Can’t find white vinegar? Lemon juice has very similar properties to vinegar, so you can use equal parts lemon juice to vinegar and achieve similar results with this method.

Related: Does vinegar soften water?

You will need:

  • 1 cup white distilled vinegar (double if using on a large surface)
  • 4 tbsp baking soda (double if using on a large surface)
  • Clean spray bottle
  • A cleaning sponge (don’t use a steel wool pad as this could damage the surface)
  • A microfiber cloth


  1. Prepare your stainless steel surface by clearing the area.
  2. Sprinkle an even amount of baking soda across your surface.
  3. Scrub the surface with a sponge to lift the mineral deposits.
  4. Put the white vinegar in a spray bottle and use it to spritz your stainless steel surface.
  5. Wait for the fizzing to stop (usually a couple of minutes).
  6. Scrub the surface again with a sponge.
  7. Rinse the area with clean water or a damp cloth.
  8. Dry with a microfiber cloth.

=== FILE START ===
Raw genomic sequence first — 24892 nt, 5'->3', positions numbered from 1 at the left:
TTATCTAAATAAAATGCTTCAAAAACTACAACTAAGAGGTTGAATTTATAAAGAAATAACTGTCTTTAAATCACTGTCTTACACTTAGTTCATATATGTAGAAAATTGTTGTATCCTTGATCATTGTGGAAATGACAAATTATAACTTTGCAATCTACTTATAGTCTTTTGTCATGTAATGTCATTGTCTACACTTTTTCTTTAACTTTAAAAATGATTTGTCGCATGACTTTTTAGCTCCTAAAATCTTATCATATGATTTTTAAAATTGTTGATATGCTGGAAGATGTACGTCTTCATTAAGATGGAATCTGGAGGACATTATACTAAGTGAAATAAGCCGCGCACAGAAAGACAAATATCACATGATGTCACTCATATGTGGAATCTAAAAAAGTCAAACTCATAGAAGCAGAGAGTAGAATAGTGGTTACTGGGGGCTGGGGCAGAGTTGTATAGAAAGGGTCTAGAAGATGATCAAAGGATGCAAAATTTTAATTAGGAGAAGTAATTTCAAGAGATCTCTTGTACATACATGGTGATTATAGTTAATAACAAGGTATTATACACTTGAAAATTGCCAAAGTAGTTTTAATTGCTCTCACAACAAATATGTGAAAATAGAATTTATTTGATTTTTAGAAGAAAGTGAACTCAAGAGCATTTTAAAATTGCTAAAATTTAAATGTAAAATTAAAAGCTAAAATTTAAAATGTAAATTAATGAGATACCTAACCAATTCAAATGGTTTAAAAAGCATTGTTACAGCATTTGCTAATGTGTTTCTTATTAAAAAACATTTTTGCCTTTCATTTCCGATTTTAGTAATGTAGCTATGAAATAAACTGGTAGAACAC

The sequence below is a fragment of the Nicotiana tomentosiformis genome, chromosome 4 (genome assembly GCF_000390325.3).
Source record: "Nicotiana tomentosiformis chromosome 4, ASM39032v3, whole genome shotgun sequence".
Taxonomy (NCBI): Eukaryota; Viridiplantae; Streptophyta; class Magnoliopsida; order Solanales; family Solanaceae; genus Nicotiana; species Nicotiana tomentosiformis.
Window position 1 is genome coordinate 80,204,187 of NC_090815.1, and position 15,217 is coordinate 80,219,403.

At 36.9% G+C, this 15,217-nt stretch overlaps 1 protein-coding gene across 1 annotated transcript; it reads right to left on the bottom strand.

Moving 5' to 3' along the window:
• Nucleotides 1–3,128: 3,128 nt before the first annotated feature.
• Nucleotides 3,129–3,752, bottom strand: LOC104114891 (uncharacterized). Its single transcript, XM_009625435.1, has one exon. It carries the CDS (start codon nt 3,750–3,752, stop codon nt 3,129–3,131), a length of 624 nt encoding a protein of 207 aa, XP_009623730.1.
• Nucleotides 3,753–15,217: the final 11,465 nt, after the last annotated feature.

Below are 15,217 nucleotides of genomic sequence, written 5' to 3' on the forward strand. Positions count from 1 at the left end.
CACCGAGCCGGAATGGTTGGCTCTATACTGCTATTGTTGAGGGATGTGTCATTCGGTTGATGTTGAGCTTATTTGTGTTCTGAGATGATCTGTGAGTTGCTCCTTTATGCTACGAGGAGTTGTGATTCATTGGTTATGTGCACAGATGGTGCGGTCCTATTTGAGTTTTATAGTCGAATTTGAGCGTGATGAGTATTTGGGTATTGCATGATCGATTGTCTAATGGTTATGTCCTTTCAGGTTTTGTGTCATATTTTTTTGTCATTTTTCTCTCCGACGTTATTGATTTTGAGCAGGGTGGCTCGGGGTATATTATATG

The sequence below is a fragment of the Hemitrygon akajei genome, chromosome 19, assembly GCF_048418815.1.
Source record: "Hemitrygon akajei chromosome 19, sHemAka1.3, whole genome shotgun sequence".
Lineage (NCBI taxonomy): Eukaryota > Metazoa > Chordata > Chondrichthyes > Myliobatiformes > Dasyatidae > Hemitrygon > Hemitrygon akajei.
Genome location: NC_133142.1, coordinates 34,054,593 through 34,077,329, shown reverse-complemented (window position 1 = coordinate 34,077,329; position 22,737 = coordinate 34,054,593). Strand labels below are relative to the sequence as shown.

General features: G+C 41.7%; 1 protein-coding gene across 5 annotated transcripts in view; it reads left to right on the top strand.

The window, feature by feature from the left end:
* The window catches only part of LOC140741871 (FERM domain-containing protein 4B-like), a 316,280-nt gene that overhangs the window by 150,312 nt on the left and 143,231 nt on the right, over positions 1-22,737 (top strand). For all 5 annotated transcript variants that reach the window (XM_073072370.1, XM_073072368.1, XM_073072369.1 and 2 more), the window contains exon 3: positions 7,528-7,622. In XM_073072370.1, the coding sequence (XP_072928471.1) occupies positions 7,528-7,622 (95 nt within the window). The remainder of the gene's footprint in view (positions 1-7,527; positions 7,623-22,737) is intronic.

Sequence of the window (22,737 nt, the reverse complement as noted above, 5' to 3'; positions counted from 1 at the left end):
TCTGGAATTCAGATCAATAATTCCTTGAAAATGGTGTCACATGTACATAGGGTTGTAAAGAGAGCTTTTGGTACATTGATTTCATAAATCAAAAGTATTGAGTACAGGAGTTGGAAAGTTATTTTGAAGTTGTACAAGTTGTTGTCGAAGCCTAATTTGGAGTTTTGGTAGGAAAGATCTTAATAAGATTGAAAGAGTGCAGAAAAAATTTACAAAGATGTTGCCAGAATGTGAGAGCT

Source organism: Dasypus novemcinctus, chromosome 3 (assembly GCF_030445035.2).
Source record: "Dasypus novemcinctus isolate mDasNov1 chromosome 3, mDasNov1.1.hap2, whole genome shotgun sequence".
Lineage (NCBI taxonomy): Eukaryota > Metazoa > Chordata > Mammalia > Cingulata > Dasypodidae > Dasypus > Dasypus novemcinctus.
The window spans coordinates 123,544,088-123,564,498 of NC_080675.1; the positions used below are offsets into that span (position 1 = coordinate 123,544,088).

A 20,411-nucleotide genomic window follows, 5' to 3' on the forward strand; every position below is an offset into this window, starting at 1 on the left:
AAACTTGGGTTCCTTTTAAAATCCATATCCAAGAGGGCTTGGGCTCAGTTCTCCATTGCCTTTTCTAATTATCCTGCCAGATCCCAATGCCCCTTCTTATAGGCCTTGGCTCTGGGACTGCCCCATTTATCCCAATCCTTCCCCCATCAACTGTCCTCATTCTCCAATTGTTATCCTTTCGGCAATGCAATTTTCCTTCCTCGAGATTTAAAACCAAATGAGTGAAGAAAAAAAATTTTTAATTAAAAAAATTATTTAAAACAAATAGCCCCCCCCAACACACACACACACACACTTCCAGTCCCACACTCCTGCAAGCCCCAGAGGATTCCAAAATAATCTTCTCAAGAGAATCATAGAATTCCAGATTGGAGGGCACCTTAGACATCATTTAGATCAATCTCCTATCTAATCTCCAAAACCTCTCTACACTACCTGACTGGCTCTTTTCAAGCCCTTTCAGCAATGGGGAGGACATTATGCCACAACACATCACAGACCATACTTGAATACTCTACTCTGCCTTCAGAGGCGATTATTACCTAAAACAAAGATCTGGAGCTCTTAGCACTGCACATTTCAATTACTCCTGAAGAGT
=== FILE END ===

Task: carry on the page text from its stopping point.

‼️ Our tip: Vinegar is an even more effective cleaner when combined with a little dish soap. Add a couple of drops of dish soap to the cleaning bottle and give it a shake before spritzing your surfaces.

2) Olive Oil

Our next method is a good option for spot-cleaning a stainless steel appliance.

If you just need to remove a few drops of water spots from your surfaces, you probably won’t need to bother with baking soda and vinegar.

Instead, you just need another kitchen staple: olive oil.

A plate of olives, olive oil in a glass bottle and cup, and an olive branch on a black background

This is the most effective method we’ve found to tackle water spots caused by hardness minerals, but it’s important to properly clean all the excess oil away after you’re finished to prevent build-up.

You will need:

  • A quart-sized drop of olive oil
  • A soft paper towel
  • A microfiber cloth


  1. Fold your paper towel up small and pour a quart-sized amount of olive oil onto it.
  2. Fold again over the olive oil drop and press the paper towel to encourage the olive oil to spread and cover the entire towel.